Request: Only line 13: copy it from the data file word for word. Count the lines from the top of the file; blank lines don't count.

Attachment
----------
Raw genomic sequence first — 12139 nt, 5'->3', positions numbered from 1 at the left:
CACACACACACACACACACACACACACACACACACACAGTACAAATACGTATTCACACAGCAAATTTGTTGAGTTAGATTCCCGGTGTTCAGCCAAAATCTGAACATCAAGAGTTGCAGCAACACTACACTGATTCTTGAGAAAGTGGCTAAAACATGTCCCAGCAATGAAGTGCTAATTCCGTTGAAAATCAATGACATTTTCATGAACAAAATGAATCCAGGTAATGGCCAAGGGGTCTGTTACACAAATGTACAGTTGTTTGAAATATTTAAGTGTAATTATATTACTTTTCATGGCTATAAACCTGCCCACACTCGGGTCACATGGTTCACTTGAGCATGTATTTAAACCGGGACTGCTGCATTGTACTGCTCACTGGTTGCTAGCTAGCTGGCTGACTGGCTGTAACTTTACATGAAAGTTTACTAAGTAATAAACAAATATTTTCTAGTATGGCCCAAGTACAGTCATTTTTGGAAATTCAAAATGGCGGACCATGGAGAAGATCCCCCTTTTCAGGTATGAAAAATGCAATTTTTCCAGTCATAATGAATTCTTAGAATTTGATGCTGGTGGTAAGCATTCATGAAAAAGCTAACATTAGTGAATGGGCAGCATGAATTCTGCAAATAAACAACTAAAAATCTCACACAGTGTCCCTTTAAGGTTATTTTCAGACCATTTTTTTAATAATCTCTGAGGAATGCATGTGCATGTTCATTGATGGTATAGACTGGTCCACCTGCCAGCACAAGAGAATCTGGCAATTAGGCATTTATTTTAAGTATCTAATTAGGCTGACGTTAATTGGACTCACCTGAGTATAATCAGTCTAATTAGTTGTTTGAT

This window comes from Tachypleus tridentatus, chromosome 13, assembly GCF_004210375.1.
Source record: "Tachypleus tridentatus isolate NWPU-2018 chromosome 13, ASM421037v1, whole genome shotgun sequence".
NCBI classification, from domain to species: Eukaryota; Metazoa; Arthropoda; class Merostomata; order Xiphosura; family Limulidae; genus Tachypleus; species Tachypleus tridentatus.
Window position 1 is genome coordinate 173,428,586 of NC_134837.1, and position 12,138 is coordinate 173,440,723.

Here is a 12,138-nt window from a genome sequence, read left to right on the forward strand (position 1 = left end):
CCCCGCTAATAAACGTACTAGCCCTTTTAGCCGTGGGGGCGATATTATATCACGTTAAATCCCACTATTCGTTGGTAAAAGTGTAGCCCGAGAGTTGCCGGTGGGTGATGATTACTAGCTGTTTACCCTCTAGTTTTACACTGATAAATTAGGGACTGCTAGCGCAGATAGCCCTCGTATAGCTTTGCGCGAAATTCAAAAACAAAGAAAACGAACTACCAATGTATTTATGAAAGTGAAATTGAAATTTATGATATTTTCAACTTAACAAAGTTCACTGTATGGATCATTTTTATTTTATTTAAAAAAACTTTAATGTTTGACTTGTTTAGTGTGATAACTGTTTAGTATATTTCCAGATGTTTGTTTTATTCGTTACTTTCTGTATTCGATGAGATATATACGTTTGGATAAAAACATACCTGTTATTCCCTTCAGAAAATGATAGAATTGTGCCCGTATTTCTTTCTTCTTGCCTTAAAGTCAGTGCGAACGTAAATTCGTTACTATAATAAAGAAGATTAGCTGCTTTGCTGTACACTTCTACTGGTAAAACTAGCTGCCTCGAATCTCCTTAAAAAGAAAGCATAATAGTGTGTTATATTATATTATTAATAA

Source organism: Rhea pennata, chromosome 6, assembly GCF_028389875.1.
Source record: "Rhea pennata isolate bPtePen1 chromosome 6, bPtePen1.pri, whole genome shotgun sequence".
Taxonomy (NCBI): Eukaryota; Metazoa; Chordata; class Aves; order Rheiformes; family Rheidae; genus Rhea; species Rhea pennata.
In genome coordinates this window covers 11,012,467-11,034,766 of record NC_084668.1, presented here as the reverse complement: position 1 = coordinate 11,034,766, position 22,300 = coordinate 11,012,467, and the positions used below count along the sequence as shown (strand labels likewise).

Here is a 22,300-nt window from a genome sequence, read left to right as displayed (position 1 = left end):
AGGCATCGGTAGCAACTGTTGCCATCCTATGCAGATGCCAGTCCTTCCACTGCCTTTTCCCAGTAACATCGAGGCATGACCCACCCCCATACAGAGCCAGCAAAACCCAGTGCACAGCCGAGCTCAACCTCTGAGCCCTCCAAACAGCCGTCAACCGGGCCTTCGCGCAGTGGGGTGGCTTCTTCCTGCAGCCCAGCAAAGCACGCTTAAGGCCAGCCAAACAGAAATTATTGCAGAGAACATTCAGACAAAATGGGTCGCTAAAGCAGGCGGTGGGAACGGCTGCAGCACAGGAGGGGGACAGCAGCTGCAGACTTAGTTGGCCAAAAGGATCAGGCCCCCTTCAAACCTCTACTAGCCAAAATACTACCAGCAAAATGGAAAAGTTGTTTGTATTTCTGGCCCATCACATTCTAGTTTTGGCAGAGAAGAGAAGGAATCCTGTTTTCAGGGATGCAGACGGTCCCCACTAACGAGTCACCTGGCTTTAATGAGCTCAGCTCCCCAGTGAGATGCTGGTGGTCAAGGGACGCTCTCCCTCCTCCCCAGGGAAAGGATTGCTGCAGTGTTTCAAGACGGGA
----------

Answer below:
Here is a 22,300-nt window from a genome sequence, read left to right as displayed (position 1 = left end):